725 is Chad Bird's "Hear us, Father, when we pray," set to MORGENGLANZ DER EWIGKEIT ("Come, Thou bright and Morning Star"). Bird, for all the challenges that come packaged with him (remember, we aren't "cancel culture" here), has the nous to connect baptism to believers' right to pray (stanza 1), as well as Jesus' atoning blood (stanza 3), which – at least at the date he wrote this hymn – seems to alibi him out of any suspected connection with those "radical Lutheran" ruffians and their gospel-reductionist thinking that makes blood atonement of no account. Also, I like the sacrifice-of-prayer imagery of stanza 4 ("may their fragrance waft above"). After reading this hymn, I feel less inclined to believe any evil reported of this man.

726 is "Love in Christ is strong and living" by Dorothy Schultz, set to Ralph Schultz's tune DOROTHY (cf. Hymn 595). A brief and well-turned treatise on Christian love per 1 Corinthians 13, I'll betcha Dorothy's hymn was the one for which Ralph wrote the tune.

728 is "This is my will" by James Quinn, SJ (that means Jesuit, for those of you at home), set to what the credit line describes as a 19th century Gaelic tune called SUANTRAI. I'm not sure what Gaelic has to do with it. It's a nice enough tune, and in contrast to the general drift of Irish melodies per Thomas Day, it seems simple enough for any group to learn. Quinn's text is drawn from Jesus' remarks to his disciples on the night He was betrayed, John 15 or so. It would be nice to see this exhortation put explicitly in the context of what Jesus did for us; but other than a reference to laying down one's life to save one's friends, you're expected to bring that equipment to the game. So, clearly, this is what church historians call mystagogy; preaching to the converted. Let that be understood before using it in lieu of the gospel.

729 (Type 2) is "Son of God, eternal Savior" by Somerset Lowry, set to the 19th century American revival tune LORD, REVIVE US. I've also seen it set to IN BABILONE.

731 (Type 1) is "Oh, how good it is" by Keith and Kristyn Getty, Ross Holmes and Stuart Townend, with their own music and a whopping-big copyright notice at the bottom of the page. Unlike many(!) of their previous contributions to this book, this one includes the accompaniment in the pew edition, so I was able to give it the benefit of an impartial play-through. I'm sure it's not notated how they would play it on their album (not that I'm going to check to be sure), but the left-hand piano figuration is so basic that I really don't see what it has over-against bare chords except an additional learning curve for Mrs. Hasenpfeffer, the underpaid operator of the Wurlitzer home organ at the back of your grandparents' home church, who is already halfway to burnout thank you very much. The burden of proof lies on the originality and beauty of the music, and in my opinion, neither is anything to write home about in this case. I'm trying to bite my tongue and not say something about reminding me of the jingle from a Flintstones vitamins commercial and maybe, in the refrain, a tune that Keith Green wrote over 40 years ago. The text has some merits, although "the blessing of belonging" isn't where I was hoping stanza 2 was going with its argument about weeping with those who mourn, etc. And the refrain's avowal that "with one voice we'll sing to the Lord" does have a different meaning when, as will likely happen in many places where this song is peformed, a soloist is singing it at the congregation. 2 tacks.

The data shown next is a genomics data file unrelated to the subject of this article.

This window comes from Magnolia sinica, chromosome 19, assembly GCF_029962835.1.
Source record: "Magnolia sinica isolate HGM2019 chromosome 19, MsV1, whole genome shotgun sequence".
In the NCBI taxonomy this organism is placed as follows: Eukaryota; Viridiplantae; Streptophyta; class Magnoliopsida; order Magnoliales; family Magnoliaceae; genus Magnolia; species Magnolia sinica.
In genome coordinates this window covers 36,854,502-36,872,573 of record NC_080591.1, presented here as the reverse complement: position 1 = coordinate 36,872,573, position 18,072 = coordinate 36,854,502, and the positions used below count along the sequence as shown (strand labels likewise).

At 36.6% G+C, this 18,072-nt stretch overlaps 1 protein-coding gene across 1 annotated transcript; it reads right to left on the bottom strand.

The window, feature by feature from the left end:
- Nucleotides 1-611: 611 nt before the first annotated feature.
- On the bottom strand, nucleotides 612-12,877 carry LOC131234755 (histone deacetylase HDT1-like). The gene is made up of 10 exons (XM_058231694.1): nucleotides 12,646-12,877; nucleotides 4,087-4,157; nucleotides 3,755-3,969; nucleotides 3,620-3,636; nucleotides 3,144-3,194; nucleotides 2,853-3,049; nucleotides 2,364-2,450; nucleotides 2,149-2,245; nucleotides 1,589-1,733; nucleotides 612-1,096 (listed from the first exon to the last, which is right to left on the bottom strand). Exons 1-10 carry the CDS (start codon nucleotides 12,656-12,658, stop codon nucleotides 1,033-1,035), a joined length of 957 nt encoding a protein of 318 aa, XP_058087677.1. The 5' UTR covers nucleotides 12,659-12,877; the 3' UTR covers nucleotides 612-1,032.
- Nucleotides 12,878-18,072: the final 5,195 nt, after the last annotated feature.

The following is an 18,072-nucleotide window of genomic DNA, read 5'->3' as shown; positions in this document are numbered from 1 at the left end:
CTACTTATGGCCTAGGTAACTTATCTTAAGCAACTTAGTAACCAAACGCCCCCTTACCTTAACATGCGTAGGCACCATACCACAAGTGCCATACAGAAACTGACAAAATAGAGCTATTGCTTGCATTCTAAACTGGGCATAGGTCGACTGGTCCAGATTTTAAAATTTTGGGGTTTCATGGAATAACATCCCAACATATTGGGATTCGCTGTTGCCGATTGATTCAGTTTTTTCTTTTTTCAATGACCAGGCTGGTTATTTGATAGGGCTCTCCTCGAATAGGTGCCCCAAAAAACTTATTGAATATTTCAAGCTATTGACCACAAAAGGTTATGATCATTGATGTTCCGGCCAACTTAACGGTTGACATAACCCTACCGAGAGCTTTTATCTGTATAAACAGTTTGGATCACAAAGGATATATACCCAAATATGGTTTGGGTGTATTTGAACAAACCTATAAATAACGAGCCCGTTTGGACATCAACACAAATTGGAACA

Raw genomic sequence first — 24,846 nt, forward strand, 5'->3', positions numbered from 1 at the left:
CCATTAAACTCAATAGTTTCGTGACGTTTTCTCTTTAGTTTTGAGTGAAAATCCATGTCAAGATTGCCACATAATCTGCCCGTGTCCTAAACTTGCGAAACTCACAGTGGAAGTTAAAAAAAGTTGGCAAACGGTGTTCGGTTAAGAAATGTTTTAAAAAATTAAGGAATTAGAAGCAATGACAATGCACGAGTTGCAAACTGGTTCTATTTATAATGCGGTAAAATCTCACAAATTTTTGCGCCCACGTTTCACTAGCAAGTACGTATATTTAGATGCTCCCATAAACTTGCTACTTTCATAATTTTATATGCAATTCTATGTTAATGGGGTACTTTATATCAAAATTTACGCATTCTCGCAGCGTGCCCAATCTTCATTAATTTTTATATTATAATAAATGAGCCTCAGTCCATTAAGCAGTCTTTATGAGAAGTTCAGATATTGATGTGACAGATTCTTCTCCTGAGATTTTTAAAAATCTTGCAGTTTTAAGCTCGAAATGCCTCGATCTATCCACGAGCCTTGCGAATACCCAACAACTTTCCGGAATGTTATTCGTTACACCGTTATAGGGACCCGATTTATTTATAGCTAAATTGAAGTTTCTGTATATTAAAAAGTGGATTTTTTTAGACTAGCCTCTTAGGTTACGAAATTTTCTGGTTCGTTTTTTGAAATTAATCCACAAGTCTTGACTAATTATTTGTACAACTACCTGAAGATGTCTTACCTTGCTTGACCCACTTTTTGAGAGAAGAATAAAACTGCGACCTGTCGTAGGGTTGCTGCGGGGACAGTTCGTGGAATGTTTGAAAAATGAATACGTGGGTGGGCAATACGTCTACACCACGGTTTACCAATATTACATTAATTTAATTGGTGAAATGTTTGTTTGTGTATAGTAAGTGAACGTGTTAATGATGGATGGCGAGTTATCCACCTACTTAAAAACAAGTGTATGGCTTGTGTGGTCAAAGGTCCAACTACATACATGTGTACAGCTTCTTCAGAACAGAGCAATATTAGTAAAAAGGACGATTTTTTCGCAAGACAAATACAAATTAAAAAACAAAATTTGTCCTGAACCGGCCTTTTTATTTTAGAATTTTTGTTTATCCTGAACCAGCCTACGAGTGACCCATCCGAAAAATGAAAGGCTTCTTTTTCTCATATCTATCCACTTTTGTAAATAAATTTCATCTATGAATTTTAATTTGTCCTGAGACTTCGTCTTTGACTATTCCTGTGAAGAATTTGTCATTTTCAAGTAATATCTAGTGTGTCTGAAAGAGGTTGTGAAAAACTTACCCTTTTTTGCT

732 (Type 1) is "How good it is and how pleasant" by James Chepponis, at least partially a paraphrase of Psalm 133 – which I feel protective of, since I wrote a musical setting of the same Psalm many years ago. Actually, only the refrain references Psalm 133, and only a small part of it; the three stanzas borrow exhortation material from various locations in the New Testament, stressing how believers should live with one another. Except for small-note harmony under the melody line in the refrain, this is another case where the accompaniment for new music was left out of CWH's pew edition. It also feels a little weak on the gospel. 2 tacks.

733 (Type 1) is "Forgive our sins as we forgive" by Rosamond Herklots, about which I previously commented that it was weak on the gospel. 1 tack.

734 is "How clear is our vocation, Lord" by Fred Pratt Green, on which I previously commented that it was a rare "Vocation" hymn that got the special vocation of the pastoral office right.

735 (Type 1) is "Before you I kneel" by Keith and Kristyn Getty, Jeff Taylor and Stuart Townend, CWH's favorite hymn writers of the past century. I appreciate that CWH's pew edition included the piano part, so I can report that it's relatively easy to play, like the kind of unchallenging choir music arranged with consideration for small country churches and their limited musical forces. Full of paraphrased psalm language, it's a nice little song about offering God the work of our hands (well, "my" hands, actually) in return for the day he has given, my strength and skill, and all other needs he has supplied (stanza 1). It includes a vanishingly subtle prayer for forgiveness (stanza 2) with grace to guide me through life's thorns and my own faults – on third reading, I barely recognize a running reference to the Parable of the Sower in this verse. Stanza 3 is the "seek first your kingdom" one, asking that our lives may bring glory to Him. So, good-ish content, but bland and mediocre all over. 2 tacks.